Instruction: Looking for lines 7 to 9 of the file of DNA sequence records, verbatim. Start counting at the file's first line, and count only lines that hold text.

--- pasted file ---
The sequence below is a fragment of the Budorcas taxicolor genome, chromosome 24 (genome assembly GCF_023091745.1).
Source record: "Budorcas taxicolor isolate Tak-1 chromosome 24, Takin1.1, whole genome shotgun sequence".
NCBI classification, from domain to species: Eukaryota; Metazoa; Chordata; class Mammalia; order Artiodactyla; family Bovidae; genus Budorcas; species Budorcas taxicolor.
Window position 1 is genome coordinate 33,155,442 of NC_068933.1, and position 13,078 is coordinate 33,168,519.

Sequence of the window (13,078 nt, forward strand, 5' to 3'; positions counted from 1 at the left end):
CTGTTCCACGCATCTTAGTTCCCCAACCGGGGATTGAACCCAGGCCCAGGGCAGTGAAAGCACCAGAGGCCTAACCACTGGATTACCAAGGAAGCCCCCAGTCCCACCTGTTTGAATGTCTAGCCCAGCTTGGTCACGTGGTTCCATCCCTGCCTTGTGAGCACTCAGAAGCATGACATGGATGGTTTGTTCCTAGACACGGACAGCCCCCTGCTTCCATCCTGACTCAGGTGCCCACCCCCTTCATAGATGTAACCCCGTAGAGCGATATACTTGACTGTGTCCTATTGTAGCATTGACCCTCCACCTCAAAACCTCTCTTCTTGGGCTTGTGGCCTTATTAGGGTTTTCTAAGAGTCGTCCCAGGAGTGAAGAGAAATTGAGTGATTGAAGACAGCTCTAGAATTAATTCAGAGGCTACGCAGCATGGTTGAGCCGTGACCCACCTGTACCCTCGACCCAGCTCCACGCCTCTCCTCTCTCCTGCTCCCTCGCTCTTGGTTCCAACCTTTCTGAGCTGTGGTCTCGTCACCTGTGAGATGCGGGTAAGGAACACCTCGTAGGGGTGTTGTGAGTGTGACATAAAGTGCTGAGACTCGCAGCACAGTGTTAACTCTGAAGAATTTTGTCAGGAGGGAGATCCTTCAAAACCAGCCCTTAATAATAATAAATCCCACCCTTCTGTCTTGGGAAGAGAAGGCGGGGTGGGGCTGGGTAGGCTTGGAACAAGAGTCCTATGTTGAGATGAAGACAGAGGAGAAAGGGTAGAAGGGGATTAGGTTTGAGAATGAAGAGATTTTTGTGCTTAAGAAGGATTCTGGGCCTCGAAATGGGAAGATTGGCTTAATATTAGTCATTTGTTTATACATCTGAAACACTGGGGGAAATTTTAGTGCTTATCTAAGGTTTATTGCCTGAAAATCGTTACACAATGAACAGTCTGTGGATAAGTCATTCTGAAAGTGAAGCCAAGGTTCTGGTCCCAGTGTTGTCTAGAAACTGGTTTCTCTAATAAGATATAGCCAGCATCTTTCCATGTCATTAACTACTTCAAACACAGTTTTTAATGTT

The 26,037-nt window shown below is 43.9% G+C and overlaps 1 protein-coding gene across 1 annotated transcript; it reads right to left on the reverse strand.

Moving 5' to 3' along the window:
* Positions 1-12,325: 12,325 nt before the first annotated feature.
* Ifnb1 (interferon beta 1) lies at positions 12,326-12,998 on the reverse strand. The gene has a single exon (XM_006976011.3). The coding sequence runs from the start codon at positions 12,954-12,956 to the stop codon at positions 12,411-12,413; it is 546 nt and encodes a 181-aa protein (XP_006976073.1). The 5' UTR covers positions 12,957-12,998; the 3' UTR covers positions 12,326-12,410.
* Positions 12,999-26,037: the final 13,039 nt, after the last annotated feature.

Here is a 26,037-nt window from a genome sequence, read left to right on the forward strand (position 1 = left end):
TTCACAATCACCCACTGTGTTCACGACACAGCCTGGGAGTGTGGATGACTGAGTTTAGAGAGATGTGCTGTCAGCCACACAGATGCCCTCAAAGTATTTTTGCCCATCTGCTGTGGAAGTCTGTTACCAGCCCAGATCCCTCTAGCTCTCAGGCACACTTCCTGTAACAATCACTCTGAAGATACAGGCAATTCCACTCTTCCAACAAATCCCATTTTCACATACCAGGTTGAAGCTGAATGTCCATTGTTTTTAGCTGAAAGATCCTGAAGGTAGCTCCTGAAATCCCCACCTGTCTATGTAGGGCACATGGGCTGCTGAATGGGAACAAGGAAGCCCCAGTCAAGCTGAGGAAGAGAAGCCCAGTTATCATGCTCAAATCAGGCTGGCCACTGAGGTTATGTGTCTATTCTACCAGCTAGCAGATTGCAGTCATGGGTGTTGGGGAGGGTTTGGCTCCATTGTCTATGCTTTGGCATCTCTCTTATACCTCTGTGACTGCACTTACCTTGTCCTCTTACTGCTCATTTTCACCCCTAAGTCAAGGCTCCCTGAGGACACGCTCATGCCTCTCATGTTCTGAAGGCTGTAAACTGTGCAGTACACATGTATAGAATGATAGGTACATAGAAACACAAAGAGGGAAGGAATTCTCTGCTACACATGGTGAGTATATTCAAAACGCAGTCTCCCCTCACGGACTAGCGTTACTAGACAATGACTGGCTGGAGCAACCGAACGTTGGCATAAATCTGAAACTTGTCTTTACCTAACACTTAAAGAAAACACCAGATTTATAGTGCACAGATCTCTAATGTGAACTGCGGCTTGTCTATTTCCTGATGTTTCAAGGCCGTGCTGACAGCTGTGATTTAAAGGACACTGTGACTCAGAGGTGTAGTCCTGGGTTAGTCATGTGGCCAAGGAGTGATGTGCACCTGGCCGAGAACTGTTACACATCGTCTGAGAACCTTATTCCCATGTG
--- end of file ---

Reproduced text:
The 26,037-nt window shown below is 43.9% G+C and overlaps 1 protein-coding gene across 1 annotated transcript; it reads right to left on the reverse strand.

Moving 5' to 3' along the window:
* Positions 1-12,325: 12,325 nt before the first annotated feature.